and die with them in the cause, and to maintain the franchise; and he
brought letters from the Queen and from her son, to the effect that the
commons should elect a Mayor from among themselves; for before that,
there had been no Mayor, save only by the King's favour, seeing that
the Mayoralty had been (fn. 111) forfeited at the Iter of the Justiciars. Therefore, they chose the same day one (fn. 112) Richard de Betoygne to be Mayor;
who had then just come from the Queen, and who the same year suffered
great persecution from the King and Sir Hugh Despencer, the son.
At the same time, Sir Henry de Lancaster and other great men pursued
the King into Wales, near (fn. 113) Snaudon, so closely, that the King forsook
his enemies who had brought him away from his kingdom, and surrendered
himself to his liege people; and there the enemies were taken, Sir Hugh
Despencer, Sir Robert de Baldok, and others in their company, and
were brought to Hereforde. Also, on the Monday following, the (fn. 114) Earl
of Aroundel was beheaded at Hereforde; and, on the Wednesday after,
one (fn. 115) Bernard d'Espaygne, a wine-merchant, was beheaded in London, at
(fn. 116) Nomanneslond, for treason which he had committed. Also, on Monday
the Vigil of Saint Katherine [25 November], Sir Hugh le Despencer,
the son, was hanged, drawn, and beheaded, and his entrails burnt, at
Hereforde, and one (fn. 117) Symon de Redingge, who had shown contempt for
the Queen, was drawn and hanged. Also, one Master Robert de Baldok,
who was the King's Chancellor, one of the greatest lords of the land,
the (fn. 118) Bishop of Hereforde, and the Prior of Hereforde, were put in prison.
Also, on Thursday, after dinner, the day before the Vigil of Saint
Nicholas [6 December], the head of Sir Hugh le Despencer, the son, was
carried, with sound of trumpets, through Chepe, to London Bridge; and
there the head was fixed. At this time too, the King was sent to the Castle
of (fn. 119) Kelingeworthe, in the custody of Sir Henry, Earl of Lancaster. In
this year, the Queen and her son came to London, with a fine company
of great men of the land and of the burgesses of London, on the Sunday
next before the Tiffany [6 January], to hold a Parliament there; so that,
on Tuesday the Day of Saint Hilary [11 January], the (fn. 120) Archbishop of
Caunterbury pronounced at Westminster, before all the Baronage of the
land, many articles against the King. By reason whereof all the people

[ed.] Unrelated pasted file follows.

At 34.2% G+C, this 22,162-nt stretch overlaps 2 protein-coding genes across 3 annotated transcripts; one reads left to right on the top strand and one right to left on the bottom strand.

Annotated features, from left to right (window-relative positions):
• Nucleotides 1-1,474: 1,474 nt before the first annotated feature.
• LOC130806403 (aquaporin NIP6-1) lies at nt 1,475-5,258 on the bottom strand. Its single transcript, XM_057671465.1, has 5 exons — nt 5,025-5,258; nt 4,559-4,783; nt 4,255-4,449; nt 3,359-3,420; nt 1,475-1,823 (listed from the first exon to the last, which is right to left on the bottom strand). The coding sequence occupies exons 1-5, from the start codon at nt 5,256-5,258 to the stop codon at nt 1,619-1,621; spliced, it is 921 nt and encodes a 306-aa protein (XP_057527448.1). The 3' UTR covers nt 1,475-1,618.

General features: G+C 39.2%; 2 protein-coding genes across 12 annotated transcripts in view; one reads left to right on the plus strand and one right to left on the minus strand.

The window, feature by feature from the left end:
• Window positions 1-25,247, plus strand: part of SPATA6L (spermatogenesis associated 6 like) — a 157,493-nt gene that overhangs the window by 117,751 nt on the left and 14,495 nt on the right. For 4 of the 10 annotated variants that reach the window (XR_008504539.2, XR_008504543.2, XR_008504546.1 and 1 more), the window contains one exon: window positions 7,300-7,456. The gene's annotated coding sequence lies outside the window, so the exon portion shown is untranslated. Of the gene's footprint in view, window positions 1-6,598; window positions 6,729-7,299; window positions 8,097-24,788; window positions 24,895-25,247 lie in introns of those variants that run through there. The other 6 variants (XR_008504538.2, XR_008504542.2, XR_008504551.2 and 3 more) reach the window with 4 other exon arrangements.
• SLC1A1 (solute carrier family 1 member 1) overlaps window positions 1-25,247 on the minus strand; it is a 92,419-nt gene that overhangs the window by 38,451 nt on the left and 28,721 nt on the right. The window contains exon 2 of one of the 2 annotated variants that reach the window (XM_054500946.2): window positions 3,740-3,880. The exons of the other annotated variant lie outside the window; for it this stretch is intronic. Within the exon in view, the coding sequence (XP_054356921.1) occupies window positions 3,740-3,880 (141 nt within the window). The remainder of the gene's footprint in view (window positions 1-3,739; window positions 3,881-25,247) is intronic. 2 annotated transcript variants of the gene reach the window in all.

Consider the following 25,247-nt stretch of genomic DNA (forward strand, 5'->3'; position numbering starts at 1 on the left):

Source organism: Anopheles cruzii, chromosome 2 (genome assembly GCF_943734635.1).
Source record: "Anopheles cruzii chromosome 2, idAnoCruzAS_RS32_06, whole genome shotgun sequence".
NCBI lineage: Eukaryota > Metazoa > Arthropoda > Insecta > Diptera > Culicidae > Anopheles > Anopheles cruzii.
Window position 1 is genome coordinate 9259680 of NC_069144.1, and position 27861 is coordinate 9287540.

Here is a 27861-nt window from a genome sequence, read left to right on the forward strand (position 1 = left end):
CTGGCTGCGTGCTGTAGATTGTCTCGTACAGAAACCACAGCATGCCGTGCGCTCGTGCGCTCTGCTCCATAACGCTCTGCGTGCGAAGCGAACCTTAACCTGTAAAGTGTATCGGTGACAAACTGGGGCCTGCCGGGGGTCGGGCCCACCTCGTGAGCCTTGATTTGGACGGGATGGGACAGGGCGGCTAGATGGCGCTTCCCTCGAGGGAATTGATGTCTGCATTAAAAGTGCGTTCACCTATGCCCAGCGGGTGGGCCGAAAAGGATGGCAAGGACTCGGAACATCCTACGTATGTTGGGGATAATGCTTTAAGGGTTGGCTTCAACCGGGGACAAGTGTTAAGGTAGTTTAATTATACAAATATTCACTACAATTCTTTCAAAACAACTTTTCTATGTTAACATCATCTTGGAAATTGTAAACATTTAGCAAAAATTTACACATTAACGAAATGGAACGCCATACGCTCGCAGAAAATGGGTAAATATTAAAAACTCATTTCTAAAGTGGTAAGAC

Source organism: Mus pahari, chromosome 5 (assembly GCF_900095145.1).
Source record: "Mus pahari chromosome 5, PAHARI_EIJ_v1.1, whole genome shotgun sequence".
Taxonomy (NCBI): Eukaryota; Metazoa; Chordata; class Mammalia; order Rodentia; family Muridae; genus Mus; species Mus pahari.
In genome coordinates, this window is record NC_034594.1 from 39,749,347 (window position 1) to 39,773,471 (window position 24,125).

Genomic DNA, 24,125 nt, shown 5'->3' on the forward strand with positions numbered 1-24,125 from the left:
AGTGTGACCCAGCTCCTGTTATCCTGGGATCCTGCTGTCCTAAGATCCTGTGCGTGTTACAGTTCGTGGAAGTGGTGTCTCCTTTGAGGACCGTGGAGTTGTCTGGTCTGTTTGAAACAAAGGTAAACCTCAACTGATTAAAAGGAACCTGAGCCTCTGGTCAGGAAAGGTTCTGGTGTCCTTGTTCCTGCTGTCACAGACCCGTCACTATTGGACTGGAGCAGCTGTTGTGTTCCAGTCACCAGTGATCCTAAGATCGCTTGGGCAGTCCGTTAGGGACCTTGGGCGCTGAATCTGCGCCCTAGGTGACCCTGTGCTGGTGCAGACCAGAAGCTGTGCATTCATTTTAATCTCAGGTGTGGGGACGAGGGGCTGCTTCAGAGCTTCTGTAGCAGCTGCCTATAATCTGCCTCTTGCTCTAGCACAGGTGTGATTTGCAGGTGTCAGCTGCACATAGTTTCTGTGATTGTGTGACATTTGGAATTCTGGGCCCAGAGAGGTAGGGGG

agreed, and cried aloud, that he ought no longer to reign, but that they
should make his son, the Duke of (fn. 121) Gyene, king. Wherefore, Bishops,
Abbots, Priors, Earls, Barons, Knights, and burgesses, were sent to him
at the Castle of (fn. 122) Kylingworthe, to hear his will thereupon, if he would
agree to the crowning of his son, and abdicate the kingdom; and if not,
the messengers were to withdraw their homage for all the land.
Whereupon, while the messengers were with the King, on the Sunday
before the Feast of Fabian and Sebastian [20 January], proclamation was
made in Chepe that all who owed service at the King's Coronation, or
who claimed to hold any service, should be present at the Coronation of
the new King, Sir Edward, Duke of Gyene, on Sunday the Vigil of
Candlemas [2 February.] At the same time, upon Tuesday the Feast of
Saints Fabian and Sebastian [20 January], Sir Walter Reynald, Archbishop of Caunterbury, preached at the Guildhall of London, and seven
Bishops came with him; and there he made oath, with the other Bishops,
in manner as the great men had before made oath. And because that
the commons of London had hostile feelings against the Archbishop for
many reasons, the said Archbishop agreed with the commons that he
would give them fifty tuns of wine, and, in addition thereto, would make
compensation the next day to every person who should wish by bill
reasonably to make plaint against him.
And then was Sir Edward of Carnarvan sent away to the Castle of
Berklee, from the Castle of Kelingworthe, through fear that he might
have been carried off by the abetting and procurement of a certain Friar
Preacher, Brother (fn. 123) Thomas Dunheued by name, and many others of that
Order who conspired with him; wherefore, he was taken, as well as
many others with him, and put into rigorous confinement at (fn. 124) Euerwik.
And then Sir Edward of Carnarvan had two keepers appointed, Sir
Thomas de Berkle and Sir John Mautravers, to keep him safely in
perpetual imprisonment. But by the abetting of certain persons, and
with the assent of his false keepers, he was traitorously and vilely
murdered by night, like false and disloyal perjurers as they were.
The said Edward reigned here nineteen years and a half, and lies
buried at Gloucester.